Chiko Roll

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Chiko roll in bag

The Chiko Roll is an Australian savoury appetiser snack invented by Frank McEncroe, originally called the chicken roll and inspired by the Chinese egg roll and spring rolls. It was designed to be easily eaten on the move without a plate or cutlery. A Chiko roll is filled with cabbage and barley, as well as lesser amounts of carrot, beef tallow, cereal, celery and onion, along with smaller amounts of other additives and seasonings. The filling is partially pulped and enclosed in a cylinder pastry tube of egg and flour dough before being deep-fried in vegetable oil. The wrap was designed to be unusually thick so it would survive handling at football matches. Contrary to popular belief, the modern Chiko roll does not contain chicken as the name may imply. It was originally modelled on an Asian competitor's Chop Suey Roll. At the peak of its popularity in the 1960s and 1970s, forty million Chiko Rolls were sold annually in Australia, and the product has been described as an Australian cultural icon.[1][2][3]


The Chiko Roll was developed by Frank McEncroe, a boilermaker from Bendigo, Victoria who turned to catering at football matches and other outdoor events.[4] In 1950, McEncroe saw a competitor selling Chinese chop suey rolls outside Richmond Cricket Ground and decided to add a similar product to his own line. McEncroe felt that the Chinese rolls were too flimsy to be easily handled in an informal outdoor setting, and hit upon the idea of a much larger and more robust roll that would provide a quick meal that was both reasonably substantial and easily handled. The result was the Chiko Roll, which debuted at the Wagga Wagga Agriculture Show in 1951.[5][6][7]

In the 1960s, McEncroe moved to Melbourne with his family where he began to manufacture the rolls with the use of an adapted sausage machine. As the product became more popular, McEncroe moved his production to a larger factory in the suburb of Essendon. He later merged his business with a local company called Floyd's Iceworks to form Frozen Food Industries Pty Ltd. The new company went public in 1963.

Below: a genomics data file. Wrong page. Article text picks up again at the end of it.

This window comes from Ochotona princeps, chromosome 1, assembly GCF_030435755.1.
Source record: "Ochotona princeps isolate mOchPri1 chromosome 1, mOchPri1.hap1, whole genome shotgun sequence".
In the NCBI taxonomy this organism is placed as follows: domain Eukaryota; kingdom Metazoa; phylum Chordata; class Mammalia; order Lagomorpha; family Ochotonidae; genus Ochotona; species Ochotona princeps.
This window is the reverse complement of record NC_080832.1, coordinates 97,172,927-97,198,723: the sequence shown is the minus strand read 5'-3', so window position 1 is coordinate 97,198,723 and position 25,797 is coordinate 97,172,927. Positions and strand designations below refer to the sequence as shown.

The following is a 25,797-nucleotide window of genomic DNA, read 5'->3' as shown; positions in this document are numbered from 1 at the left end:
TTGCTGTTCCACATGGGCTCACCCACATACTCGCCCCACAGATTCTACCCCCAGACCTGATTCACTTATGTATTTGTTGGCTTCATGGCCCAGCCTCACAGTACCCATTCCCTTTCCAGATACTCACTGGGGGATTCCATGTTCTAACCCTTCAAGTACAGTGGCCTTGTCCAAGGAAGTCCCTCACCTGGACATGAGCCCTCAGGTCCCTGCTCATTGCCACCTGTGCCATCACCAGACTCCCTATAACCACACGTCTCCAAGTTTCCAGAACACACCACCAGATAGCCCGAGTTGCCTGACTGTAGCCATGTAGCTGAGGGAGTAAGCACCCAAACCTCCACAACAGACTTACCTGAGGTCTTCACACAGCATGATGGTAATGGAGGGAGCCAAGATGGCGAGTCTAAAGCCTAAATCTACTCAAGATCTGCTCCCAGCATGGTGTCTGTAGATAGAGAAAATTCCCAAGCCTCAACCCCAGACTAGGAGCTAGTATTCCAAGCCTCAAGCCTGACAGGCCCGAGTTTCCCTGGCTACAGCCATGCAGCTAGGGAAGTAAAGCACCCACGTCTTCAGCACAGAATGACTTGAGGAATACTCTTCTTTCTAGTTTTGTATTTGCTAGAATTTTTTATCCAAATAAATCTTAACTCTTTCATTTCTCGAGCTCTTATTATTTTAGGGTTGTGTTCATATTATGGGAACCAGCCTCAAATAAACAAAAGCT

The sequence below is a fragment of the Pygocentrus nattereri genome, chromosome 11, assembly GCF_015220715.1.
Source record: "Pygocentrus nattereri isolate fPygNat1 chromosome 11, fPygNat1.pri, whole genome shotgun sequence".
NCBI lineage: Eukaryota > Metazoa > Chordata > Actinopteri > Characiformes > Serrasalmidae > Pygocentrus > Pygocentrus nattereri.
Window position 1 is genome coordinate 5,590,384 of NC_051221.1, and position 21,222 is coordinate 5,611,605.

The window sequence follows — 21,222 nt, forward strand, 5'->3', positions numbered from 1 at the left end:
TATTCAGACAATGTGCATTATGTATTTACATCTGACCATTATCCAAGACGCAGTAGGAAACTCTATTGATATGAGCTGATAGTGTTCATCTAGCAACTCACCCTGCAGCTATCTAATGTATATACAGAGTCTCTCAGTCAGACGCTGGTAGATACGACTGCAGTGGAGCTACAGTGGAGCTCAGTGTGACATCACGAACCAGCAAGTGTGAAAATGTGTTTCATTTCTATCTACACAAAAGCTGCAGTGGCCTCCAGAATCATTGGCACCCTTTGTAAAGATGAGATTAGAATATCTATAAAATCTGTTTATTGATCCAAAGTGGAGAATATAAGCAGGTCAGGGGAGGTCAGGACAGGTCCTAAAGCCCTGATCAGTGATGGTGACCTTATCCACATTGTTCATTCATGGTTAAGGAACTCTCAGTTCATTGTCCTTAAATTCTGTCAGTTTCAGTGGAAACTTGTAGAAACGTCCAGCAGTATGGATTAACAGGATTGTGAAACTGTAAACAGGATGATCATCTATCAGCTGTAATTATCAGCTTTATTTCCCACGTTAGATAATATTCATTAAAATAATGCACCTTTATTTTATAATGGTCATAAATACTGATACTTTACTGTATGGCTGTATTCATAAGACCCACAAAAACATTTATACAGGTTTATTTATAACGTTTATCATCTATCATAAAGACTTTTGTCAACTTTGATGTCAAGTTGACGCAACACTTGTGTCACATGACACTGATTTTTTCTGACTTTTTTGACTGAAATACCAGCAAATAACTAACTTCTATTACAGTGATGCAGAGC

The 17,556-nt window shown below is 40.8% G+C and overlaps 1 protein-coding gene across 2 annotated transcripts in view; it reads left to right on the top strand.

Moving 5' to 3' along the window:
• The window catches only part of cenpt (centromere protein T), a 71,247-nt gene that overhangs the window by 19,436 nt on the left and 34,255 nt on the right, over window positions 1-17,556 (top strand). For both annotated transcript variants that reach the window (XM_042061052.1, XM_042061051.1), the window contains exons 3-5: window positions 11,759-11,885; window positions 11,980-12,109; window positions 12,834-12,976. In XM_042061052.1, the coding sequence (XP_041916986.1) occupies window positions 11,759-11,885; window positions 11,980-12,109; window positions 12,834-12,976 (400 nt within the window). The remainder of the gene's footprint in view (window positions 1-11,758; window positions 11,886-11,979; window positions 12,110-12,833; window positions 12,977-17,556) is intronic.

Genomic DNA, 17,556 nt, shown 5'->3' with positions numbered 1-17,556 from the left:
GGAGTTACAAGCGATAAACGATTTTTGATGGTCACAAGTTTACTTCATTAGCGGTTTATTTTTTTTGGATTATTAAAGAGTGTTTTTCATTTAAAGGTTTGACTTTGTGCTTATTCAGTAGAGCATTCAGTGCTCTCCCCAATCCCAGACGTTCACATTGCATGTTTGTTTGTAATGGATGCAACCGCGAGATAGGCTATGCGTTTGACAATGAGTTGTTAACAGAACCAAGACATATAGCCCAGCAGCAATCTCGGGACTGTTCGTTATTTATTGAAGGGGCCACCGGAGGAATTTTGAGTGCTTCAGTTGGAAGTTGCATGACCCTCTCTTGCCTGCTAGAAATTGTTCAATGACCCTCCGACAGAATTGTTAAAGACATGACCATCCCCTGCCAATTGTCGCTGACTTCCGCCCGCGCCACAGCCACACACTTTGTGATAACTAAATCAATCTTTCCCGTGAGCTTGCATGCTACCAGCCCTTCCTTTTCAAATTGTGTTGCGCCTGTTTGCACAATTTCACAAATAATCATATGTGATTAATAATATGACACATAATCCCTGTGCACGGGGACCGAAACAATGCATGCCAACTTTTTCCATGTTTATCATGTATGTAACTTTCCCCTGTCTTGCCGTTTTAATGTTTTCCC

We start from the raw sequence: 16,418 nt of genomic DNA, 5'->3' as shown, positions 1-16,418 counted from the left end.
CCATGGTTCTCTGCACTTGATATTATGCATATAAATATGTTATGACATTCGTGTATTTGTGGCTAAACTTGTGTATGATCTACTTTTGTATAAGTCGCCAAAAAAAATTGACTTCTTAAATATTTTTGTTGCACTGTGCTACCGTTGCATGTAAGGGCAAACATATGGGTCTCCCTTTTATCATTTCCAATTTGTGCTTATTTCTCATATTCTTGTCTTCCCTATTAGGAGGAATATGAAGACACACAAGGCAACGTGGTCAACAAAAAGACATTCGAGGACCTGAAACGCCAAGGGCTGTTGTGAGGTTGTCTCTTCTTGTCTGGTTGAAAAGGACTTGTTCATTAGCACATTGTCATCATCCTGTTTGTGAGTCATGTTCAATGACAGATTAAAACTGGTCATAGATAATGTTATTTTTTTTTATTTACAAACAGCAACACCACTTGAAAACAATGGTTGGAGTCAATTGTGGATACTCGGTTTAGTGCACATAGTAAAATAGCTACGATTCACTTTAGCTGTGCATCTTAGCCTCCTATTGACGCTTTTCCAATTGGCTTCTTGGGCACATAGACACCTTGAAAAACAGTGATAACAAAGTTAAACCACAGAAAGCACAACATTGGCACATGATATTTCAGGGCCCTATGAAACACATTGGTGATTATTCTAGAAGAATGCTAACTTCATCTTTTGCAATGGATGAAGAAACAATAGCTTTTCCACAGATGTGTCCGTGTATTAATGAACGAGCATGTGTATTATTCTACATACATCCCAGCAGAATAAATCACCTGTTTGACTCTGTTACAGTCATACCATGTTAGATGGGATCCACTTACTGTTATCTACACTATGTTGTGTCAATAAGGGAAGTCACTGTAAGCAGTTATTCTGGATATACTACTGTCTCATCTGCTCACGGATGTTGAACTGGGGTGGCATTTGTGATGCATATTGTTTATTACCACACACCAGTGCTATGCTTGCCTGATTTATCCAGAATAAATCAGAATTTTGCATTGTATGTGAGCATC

By 1965, most Australian takeaway restaurants, especially Milk Bars and fish and chip shops carried Chiko Rolls,[5] with the marketing slogan "Grab a Chiko" signifying the ease with which shop owners could take a Chiko Roll from the freezer and put it into a fryer, usually add a sauce and slide it into its own trademarked bag. At the height of their popularity in the 1970s, 40 million Chiko Rolls were being sold Australia-wide each year and more than one million were exported to Japan.[3]

Increasing competition in the Australian takeaway food market in recent decades has seen a decline in the profile of the Chiko Roll, but they are still widely available at fish and chip shops and supermarkets across Australia. It is also a popular snack at sporting events around Australia. As it is a hot snack this is especially true for winter sports such as Australian rules football and rugby league where they are often sold alongside other hot snacks such as the meat pie, pasty and sausage roll.

To celebrate the 50th anniversary of the creation of the Chiko Roll the current manufacture presented gold plated replicas to Bendigo and Wagga cities.[8]

Chiko Chick[edit]

Since the 1950s, Chiko Rolls have been advertised by an iconic "girl on a motorbike" (also known as the "Chiko Chick") theme. The accompanying slogan was "Couldn't you go a Chiko Roll?"[5][9] During the early 1980s, the accompanying slogan for Chiko roll was "You can't knock the roll". The company subsequently indicated a desire to promote the product using a more wholesome, "girl next door" image.[1][2] On 17 July 2008, the new advertising poster was unveiled at the Wagga Wagga Showgrounds featuring Annette Melton as the new face.[7]


Since 1995, the Chiko brand has been owned by Simplot Australia and today has expanded its products to include: MexCHIKO Rolls, Corn Fritters, Corn Jacks, fish cakes, Spring Rolls, Veggie Nuggets, Beef Croquettes and dim sims. All Chiko Rolls are now manufactured in Bathurst, New South Wales, Australia, on a specifically designed machine that produces the pastry and filling at the same time in long rolls. They are then automatically sliced and then the distinctive ends are folded.


Consumption peaked in the late 1970s at 40 million per annum and in 2011 was down to 17 million.[10]


  1. ^ a b Chiko's search for roll model, website.
  2. ^ a b "Chiko Roll Nostalgia", TV story from the Nine Network's A Current Affair news magazine program.
  3. ^ a b McEncroe, Francis Gerard (Frank) - David Dunstan, Australian Dictionary of Biography Online.
  4. ^ "The Chiko Roll: aussie snack icon". Wagga Wagga City Council. Museum of the Riverina. Retrieved 2008-07-25. 
  5. ^ a b c "The Chiko Roll". Up From Australia. Retrieved 2008-04-03. 
  6. ^ "Fun Facts". Wagga Wagga Guide. Retrieved 2008-04-03. 
  7. ^ a b Davies, Laura (2008-07-18). "Chiko chick is back". Fairfax Media (The Daily Advertiser). Retrieved 2008-07-18. 
  8. ^ "The Gold Chiko Roll". Wagga City Council. Retrieved 2013-10-12. 
  9. ^ Chiko still on a roll fifty years on, Simplot Australia website.
  10. ^ Pitt, Helen (2012-08-15). "Farewell to surfie molls and panel vans". The Sydney Morning Herald (Fairfax). Retrieved 2012-08-15. 

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